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Risk managers tasks government on risk adoption to hedge pandemic’s impact


President, RIMSON, Raymond Akalonu

The Risk Managers Society of Nigeria (RIMSON) has called on the government at all levels to adopt risk management measures to manage COVID-19 and to mitigate its negative impacts on the economy of the country.

According to the Society, the stark realities of the ravaging COVID-19 pandemic have exposed the vulnerability and relative lack of preparedness of nations, Nigeria inclusive; occasioning regular reviews of strategies and existing frameworks in order to make necessary adjustments in the processes for tackling worst case scenarios.

Speaking to The Guardian over the weekend, the President, RIMSON, Raymond Akalonu, said government efforts thus far, in address the pandemic via the deployment of protocols, medical and health workers, Personal Protective Equipment (PPE) and medical infrastructure are highly commendable.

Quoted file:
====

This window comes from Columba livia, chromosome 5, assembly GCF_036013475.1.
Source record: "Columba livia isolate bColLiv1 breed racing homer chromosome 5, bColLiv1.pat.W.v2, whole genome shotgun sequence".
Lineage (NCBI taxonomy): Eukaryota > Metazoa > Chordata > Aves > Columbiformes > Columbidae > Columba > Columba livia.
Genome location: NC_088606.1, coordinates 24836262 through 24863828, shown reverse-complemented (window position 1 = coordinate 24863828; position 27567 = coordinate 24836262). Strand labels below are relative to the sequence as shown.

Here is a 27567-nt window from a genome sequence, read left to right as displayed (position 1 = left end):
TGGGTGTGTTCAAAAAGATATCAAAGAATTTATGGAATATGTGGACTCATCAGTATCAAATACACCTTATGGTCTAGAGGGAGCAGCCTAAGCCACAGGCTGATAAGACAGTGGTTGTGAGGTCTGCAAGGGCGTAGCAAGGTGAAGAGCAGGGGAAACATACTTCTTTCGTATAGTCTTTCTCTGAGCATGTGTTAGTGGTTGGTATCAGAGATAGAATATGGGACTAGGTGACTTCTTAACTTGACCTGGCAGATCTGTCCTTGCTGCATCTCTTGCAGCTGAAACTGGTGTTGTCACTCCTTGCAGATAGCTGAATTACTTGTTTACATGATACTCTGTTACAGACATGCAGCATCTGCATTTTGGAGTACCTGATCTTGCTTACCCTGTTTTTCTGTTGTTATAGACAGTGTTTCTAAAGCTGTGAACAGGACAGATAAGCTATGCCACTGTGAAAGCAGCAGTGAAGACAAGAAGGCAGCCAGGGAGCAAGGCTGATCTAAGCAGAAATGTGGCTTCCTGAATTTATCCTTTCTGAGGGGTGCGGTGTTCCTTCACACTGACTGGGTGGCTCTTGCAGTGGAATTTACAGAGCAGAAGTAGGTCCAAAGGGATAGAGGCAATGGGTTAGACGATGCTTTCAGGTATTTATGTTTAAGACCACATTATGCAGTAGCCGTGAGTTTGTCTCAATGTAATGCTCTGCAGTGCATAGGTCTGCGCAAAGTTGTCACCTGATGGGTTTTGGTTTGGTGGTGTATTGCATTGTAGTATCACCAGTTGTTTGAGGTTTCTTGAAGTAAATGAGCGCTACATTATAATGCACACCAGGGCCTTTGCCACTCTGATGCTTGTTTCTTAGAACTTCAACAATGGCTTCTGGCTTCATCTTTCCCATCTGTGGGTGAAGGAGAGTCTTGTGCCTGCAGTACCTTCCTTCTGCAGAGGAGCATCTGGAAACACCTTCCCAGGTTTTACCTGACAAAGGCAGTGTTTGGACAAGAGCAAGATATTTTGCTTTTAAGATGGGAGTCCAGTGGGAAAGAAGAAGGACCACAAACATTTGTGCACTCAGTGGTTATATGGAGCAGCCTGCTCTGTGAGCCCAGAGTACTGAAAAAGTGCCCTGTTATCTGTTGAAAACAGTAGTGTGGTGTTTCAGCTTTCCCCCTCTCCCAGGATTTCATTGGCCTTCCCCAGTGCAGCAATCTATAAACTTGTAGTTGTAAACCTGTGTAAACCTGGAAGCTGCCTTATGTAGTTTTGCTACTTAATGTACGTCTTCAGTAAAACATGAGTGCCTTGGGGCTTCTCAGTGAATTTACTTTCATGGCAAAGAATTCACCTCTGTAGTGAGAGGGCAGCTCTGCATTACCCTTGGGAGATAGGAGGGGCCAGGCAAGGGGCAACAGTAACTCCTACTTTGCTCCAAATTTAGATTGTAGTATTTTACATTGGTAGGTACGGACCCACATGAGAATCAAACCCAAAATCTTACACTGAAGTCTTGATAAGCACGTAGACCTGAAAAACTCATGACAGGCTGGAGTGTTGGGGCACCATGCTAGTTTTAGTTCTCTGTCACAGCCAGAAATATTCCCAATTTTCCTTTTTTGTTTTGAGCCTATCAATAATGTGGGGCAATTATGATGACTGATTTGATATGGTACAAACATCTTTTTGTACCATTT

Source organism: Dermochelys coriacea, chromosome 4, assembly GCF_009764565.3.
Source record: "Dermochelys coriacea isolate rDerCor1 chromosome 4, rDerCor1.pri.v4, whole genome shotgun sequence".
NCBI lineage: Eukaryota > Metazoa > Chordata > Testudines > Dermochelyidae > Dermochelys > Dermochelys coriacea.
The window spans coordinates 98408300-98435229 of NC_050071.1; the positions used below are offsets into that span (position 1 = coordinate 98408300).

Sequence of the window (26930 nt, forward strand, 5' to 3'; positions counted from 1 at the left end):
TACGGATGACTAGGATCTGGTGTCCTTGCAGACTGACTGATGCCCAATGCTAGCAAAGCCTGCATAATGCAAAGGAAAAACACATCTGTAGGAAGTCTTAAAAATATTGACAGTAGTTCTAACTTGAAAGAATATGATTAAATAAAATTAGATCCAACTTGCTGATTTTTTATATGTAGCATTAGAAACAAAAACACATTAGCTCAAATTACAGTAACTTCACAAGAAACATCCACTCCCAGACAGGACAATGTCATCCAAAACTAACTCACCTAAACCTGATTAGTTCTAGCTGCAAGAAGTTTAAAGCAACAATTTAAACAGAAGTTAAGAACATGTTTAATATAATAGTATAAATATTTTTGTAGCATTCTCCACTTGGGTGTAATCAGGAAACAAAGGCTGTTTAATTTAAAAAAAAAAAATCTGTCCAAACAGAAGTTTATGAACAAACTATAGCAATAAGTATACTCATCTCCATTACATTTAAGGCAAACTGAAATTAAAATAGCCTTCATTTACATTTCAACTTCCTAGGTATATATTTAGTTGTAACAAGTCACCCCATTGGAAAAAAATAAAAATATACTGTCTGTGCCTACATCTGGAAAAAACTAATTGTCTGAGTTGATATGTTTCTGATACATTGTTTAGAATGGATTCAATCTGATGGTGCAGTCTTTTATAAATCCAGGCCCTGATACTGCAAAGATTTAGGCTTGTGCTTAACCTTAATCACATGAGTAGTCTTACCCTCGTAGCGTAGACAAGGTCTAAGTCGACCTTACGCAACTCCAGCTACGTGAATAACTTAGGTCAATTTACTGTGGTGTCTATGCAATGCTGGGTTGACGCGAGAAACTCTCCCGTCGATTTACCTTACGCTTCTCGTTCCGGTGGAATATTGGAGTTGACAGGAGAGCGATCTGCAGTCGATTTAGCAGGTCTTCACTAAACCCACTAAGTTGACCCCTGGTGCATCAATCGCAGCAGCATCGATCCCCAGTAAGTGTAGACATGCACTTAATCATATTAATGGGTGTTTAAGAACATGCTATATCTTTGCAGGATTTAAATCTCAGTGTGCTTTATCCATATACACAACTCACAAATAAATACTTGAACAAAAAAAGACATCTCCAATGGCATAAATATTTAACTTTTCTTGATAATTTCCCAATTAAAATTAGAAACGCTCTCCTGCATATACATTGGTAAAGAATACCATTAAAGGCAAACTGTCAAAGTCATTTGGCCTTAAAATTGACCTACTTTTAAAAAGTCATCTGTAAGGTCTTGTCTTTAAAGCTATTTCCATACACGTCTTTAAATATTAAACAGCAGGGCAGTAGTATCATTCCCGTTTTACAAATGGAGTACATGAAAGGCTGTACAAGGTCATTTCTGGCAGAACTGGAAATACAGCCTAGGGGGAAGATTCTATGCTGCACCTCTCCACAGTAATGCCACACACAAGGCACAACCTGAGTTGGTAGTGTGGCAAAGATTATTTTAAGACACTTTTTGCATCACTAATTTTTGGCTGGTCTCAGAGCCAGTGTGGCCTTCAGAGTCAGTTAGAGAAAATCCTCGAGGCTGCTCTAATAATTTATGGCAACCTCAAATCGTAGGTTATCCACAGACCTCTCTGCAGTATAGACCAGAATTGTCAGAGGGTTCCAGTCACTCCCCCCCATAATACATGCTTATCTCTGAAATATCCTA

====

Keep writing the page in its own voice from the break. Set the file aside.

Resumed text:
He however noted that it was vital to highlight areas in need of optimisation for ultimately winning the war and also in readiness for any future challenge.

He said: “We believe there is still great room for improvement, both in strategy and policy formulation, as well as implementation. This is more so as the curve across the nation continues to trend upwards in spite of measures that have been taken so far.

“We recognise that the COVID-19 war requires the cooperation of all and sundry and that it is within our mandate as professional risk managers to contribute our quota towards reinforcing the efforts of government and its agencies.

“Our recommendations comprise additional risk management measures for containing the disease and for mitigating its debilitating impacts on the country across all fronts – economy, social, security and education etc. We have, therefore, identified a few focal areas which require closer scrutiny in the ongoing COVID-19 war.

“COVID-19 is a serious reminder of the need for capacity and development of all essential institutions and professions in Nigeria.

Thus, the need for adequate infrastructure for driving an improved and accelerated testing capacity which should be guided by the population of Nigeria in comparison to the tests carried out so far. There is also a compelling need to beam the searchlight on States with less than optimal compliance with the NCDC established protocols.


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